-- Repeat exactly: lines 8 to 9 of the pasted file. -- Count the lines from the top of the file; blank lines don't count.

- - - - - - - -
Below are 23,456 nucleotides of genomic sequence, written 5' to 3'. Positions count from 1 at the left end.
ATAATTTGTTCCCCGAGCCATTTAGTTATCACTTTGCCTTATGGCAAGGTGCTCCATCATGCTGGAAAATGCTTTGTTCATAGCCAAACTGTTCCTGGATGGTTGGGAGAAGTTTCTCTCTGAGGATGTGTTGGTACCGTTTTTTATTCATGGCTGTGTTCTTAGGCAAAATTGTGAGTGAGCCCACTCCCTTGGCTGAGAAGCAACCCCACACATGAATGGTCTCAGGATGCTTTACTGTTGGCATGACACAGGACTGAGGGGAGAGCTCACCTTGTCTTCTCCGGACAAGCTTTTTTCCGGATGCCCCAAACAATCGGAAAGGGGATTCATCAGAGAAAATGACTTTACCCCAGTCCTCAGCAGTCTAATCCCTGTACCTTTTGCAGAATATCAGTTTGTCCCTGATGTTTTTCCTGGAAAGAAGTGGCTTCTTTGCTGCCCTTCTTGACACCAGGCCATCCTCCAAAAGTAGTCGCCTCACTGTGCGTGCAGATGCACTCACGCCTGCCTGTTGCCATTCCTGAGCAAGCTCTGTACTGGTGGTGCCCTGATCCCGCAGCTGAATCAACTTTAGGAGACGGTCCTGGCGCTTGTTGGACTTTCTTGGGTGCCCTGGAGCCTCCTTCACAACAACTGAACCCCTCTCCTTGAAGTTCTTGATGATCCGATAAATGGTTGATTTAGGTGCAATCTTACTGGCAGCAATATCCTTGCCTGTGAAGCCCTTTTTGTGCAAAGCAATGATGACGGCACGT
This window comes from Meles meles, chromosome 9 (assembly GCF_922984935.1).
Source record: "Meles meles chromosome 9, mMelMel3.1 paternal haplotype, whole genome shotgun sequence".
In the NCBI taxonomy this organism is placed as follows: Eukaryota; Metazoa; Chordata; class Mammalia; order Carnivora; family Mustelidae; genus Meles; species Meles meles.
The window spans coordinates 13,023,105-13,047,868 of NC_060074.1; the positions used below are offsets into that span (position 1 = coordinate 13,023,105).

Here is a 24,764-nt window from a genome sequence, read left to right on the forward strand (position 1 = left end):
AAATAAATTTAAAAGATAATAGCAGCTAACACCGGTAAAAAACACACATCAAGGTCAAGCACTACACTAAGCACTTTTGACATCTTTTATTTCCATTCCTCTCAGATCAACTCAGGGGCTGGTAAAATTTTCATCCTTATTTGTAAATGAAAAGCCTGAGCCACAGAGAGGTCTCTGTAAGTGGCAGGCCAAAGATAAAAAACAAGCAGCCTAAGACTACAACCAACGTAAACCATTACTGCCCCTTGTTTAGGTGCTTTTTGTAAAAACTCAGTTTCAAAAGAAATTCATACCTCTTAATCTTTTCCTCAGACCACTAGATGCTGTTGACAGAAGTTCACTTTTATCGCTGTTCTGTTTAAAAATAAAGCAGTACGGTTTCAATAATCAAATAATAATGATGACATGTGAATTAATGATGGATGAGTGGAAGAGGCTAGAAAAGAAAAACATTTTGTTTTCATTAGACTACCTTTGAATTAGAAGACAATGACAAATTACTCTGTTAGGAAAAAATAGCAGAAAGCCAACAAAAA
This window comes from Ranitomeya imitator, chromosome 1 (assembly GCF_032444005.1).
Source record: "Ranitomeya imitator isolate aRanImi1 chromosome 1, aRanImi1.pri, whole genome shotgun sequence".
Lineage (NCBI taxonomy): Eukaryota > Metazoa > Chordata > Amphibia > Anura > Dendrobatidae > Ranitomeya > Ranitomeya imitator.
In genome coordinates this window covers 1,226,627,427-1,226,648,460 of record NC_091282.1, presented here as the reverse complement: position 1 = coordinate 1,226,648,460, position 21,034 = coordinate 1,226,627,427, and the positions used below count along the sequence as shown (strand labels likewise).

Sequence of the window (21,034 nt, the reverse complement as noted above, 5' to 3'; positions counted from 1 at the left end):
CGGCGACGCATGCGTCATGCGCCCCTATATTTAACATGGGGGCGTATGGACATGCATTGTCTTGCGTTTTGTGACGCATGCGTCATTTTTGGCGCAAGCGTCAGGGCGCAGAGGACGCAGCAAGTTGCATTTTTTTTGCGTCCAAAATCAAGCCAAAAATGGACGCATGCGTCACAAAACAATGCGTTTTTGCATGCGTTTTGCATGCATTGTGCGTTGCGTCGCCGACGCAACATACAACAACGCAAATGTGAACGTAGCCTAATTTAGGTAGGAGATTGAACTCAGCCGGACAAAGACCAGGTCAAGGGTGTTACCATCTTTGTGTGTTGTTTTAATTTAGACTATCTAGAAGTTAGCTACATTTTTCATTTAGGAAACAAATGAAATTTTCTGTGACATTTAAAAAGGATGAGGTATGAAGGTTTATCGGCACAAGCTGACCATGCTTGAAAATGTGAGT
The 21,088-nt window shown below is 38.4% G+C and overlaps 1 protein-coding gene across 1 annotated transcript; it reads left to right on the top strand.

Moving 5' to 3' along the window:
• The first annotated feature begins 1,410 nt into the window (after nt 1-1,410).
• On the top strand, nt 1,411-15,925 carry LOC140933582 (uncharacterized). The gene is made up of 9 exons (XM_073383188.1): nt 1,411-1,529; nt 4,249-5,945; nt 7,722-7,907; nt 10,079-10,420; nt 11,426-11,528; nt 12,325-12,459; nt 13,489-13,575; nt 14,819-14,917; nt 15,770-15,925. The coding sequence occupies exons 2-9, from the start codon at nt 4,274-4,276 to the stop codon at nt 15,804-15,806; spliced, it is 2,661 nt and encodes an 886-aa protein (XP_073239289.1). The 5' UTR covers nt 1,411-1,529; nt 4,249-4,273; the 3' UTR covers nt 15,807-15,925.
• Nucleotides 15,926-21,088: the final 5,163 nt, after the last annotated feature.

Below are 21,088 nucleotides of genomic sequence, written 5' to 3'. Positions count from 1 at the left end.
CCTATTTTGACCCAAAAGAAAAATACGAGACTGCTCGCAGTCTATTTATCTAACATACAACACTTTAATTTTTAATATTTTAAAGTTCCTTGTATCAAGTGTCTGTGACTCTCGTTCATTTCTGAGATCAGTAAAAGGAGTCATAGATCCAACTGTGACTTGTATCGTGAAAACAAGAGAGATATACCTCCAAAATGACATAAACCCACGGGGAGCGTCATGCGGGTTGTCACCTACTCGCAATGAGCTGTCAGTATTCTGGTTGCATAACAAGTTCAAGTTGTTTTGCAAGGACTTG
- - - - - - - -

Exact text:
AAATAAATTTAAAAGATAATAGCAGCTAACACCGGTAAAAAACACACATCAAGGTCAAGCACTACACTAAGCACTTTTGACATCTTTTATTTCCATTCCTCTCAGATCAACTCAGGGGCTGGTAAAATTTTCATCCTTATTTGTAAATGAAAAGCCTGAGCCACAGAGAGGTCTCTGTAAGTGGCAGGCCAAAGATAAAAAACAAGCAGCCTAAGACTACAACCAACGTAAACCATTACTGCCCCTTGTTTAGGTGCTTTTTGTAAAAACTCAGTTTCAAAAGAAATTCATACCTCTTAATCTTTTCCTCAGACCACTAGATGCTGTTGACAGAAGTTCACTTTTATCGCTGTTCTGTTTAAAAATAAAGCAGTACGGTTTCAATAATCAAATAATAATGATGACATGTGAATTAATGATGGATGAGTGGAAGAGGCTAGAAAAGAAAAACATTTTGTTTTCATTAGACTACCTTTGAATTAGAAGACAATGACAAATTACTCTGTTAGGAAAAAATAGCAGAAAGCCAACAAAAA
This window comes from Ranitomeya imitator, chromosome 1 (assembly GCF_032444005.1).